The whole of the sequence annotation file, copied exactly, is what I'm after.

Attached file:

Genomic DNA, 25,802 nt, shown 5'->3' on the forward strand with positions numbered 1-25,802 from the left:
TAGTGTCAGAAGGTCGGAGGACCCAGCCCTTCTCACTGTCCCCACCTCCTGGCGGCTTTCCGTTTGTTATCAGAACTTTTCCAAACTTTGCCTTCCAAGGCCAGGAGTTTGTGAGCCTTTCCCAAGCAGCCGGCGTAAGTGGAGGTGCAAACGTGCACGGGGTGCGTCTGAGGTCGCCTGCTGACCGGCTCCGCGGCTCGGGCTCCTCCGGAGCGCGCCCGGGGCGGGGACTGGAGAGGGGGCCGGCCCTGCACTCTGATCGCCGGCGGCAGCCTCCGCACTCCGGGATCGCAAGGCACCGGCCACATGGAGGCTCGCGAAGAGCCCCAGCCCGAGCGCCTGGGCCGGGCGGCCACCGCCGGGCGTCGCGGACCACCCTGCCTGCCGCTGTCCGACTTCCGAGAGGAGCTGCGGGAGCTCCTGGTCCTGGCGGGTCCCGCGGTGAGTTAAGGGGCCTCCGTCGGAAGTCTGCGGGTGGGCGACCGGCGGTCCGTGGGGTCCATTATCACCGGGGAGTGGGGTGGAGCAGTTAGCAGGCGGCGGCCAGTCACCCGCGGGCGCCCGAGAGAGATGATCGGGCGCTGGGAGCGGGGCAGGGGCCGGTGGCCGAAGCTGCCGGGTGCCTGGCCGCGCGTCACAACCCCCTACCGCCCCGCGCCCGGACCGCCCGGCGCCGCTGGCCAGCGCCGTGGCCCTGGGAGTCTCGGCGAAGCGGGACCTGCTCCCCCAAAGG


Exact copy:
Genomic DNA, 25,802 nt, shown 5'->3' on the forward strand with positions numbered 1-25,802 from the left:
TAGTGTCAGAAGGTCGGAGGACCCAGCCCTTCTCACTGTCCCCACCTCCTGGCGGCTTTCCGTTTGTTATCAGAACTTTTCCAAACTTTGCCTTCCAAGGCCAGGAGTTTGTGAGCCTTTCCCAAGCAGCCGGCGTAAGTGGAGGTGCAAACGTGCACGGGGTGCGTCTGAGGTCGCCTGCTGACCGGCTCCGCGGCTCGGGCTCCTCCGGAGCGCGCCCGGGGCGGGGACTGGAGAGGGGGCCGGCCCTGCACTCTGATCGCCGGCGGCAGCCTCCGCACTCCGGGATCGCAAGGCACCGGCCACATGGAGGCTCGCGAAGAGCCCCAGCCCGAGCGCCTGGGCCGGGCGGCCACCGCCGGGCGTCGCGGACCACCCTGCCTGCCGCTGTCCGACTTCCGAGAGGAGCTGCGGGAGCTCCTGGTCCTGGCGGGTCCCGCGGTGAGTTAAGGGGCCTCCGTCGGAAGTCTGCGGGTGGGCGACCGGCGGTCCGTGGGGTCCATTATCACCGGGGAGTGGGGTGGAGCAGTTAGCAGGCGGCGGCCAGTCACCCGCGGGCGCCCGAGAGAGATGATCGGGCGCTGGGAGCGGGGCAGGGGCCGGTGGCCGAAGCTGCCGGGTGCCTGGCCGCGCGTCACAACCCCCTACCGCCCCGCGCCCGGACCGCCCGGCGCCGCTGGCCAGCGCCGTGGCCCTGGGAGTCTCGGCGAAGCGGGACCTGCTCCCCCAAAGG